The question of how soon to give antibiotics to children with acute otitis media (AOM) is receiving renewed attention with the publication of two studies that show the benefit of immediate treatment over the “wait-and-see” approach recommended in the 2004 guidelines of the American Academy of Pediatrics and the American Academy of Family Physicians (AAP/AAFP) (Pediatrics. 2004;113:1451-1465).
Explore this issue:April 2011
The new studies, one from Pittsburgh (N Engl J Med. 2011;364:105-15) and the other from Finland (N Engl J Med. 2011;364:16-26), both show a significant reduction in symptoms and clinical failure rates in children with AOM who were younger than two years of age and were treated with antibiotics compared to those who were not treated.
For most physicians in the U.S. who continued immediate treatment of AOM with antibiotics even after the 2004 recommendations, the new studies add weight to that decision. Physicians who have adopted a “wait-and-see” approach, largely in response to growing concern over the antibiotic overuse and multi-drug resistant bacteria that helped drive the 2004 recommendations, may need to rethink which children to observe before initiating treatment if necessary.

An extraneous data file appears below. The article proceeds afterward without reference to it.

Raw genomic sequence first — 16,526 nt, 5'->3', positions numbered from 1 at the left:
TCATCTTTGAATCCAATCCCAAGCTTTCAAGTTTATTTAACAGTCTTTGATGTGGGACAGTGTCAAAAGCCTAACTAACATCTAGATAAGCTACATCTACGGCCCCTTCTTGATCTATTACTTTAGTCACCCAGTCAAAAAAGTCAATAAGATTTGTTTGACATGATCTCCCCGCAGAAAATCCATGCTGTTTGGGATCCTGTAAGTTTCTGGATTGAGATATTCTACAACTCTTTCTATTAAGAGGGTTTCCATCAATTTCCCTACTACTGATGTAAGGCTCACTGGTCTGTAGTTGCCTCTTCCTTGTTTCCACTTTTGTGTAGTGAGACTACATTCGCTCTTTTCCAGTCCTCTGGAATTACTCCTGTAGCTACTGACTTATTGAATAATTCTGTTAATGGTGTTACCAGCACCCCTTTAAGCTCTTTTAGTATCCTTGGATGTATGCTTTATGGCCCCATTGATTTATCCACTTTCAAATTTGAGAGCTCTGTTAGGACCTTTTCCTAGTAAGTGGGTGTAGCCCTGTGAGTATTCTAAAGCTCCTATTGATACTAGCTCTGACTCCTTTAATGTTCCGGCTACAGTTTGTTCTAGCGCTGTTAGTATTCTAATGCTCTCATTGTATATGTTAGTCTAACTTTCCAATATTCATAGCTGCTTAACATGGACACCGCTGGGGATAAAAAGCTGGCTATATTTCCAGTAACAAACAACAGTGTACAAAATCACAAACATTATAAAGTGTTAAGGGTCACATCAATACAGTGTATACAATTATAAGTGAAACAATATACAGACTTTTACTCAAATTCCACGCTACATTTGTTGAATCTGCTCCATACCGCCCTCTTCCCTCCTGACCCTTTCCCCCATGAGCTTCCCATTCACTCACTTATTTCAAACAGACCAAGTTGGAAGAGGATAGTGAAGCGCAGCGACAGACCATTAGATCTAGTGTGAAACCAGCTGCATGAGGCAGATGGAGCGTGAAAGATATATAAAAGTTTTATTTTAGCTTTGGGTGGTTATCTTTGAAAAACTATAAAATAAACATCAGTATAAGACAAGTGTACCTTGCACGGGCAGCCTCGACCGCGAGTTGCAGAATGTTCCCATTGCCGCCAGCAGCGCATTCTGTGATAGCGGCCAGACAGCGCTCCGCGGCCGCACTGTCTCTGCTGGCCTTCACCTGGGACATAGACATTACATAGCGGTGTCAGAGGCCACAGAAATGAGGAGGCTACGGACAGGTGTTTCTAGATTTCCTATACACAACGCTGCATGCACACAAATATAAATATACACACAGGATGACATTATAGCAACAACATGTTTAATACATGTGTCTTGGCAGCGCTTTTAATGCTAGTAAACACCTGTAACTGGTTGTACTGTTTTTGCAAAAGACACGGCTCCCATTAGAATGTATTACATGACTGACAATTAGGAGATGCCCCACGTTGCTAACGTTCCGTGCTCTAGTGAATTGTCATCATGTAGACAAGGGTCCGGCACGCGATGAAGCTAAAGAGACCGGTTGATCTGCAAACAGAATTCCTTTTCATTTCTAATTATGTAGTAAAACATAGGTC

However, a key message of both studies is that optimal treatment of AOM depends on accurate diagnosis. For all physicians who treat AOM, therefore, the debate over whether to treat with antibiotics immediately or observe really hinges on identifying which children truly have AOM.
“The question is not so much about the use of antibiotics; it is the big clinical dilemma of accurate diagnosis of AOM,” said Julie L. Wei, MD, associate professor and pediatric otolaryngologist at the University of Kansas School of Medicine in Kansas City. “The overprescription of antibiotics comes from the misdiagnosis or overdiagnosis of AOM.”
Spotlight on Accurate Diagnosis of AOM
Recognizing the importance of accurate diagnosis of AOM for optimal treatment, investigators of both studies used stringent diagnostic criteria (see Table 1).
“These are the best articles written on AOM because they used strict diagnostic criteria,” “The strict diagnosis means that only children with true acute otitis media were included and children with otitis media with effusion (OME) were excluded,” said Allan S. Lieberthal, MD, a pediatrician at Kaiser Permanente, Panorama City, Calif., and one of the authors of the 2004 AAP/AAFP guidelines.
According to Dr. Lieberthal, prior studies, including those that informed the recommendation for the “wait-and-see” approach of the 2004 AAP/AAFP guidelines, included children with OME, and the results of those studies showed poorer outcomes for children who were observed compared to those treated.